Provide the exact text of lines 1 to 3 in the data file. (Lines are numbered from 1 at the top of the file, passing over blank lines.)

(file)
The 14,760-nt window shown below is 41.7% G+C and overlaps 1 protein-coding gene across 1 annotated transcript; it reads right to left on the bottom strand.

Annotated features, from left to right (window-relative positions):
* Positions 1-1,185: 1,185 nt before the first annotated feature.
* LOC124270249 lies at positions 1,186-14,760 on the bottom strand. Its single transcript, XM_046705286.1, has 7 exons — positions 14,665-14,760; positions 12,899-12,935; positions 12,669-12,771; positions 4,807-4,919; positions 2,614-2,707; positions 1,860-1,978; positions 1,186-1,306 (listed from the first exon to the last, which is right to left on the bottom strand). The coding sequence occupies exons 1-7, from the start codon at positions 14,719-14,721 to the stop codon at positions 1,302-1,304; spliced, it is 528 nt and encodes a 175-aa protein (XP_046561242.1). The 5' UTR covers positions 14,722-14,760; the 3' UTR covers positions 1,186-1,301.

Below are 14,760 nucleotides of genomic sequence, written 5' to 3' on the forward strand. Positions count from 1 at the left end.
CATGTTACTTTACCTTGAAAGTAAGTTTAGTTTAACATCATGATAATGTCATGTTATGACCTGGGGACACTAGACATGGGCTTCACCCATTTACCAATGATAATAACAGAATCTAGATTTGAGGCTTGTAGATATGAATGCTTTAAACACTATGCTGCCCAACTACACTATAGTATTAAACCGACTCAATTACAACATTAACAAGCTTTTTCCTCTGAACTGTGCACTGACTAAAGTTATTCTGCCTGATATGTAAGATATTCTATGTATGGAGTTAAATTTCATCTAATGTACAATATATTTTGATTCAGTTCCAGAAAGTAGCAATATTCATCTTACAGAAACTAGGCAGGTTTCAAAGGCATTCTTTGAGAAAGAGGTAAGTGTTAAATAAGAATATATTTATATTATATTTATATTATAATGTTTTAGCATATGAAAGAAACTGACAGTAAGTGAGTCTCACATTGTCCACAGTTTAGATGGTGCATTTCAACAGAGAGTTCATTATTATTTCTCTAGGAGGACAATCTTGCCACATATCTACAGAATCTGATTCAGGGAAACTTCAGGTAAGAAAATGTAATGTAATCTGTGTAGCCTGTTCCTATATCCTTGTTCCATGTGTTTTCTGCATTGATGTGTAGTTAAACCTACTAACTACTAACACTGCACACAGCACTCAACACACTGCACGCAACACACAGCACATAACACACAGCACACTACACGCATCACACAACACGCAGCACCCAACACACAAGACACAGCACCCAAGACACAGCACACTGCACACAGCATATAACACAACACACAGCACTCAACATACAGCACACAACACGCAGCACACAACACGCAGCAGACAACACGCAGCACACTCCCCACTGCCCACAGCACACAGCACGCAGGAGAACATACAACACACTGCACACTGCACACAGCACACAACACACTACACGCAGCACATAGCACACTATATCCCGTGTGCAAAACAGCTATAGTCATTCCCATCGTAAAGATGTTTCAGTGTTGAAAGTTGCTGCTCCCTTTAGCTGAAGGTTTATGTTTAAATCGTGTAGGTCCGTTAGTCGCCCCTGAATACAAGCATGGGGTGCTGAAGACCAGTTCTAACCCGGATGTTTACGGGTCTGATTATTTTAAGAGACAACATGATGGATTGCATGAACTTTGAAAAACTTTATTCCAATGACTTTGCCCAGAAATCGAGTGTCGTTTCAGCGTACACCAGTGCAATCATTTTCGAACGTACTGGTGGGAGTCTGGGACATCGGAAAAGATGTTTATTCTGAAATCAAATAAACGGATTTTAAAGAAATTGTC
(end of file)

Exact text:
The 14,760-nt window shown below is 41.7% G+C and overlaps 1 protein-coding gene across 1 annotated transcript; it reads right to left on the bottom strand.

Annotated features, from left to right (window-relative positions):
* Positions 1-1,185: 1,185 nt before the first annotated feature.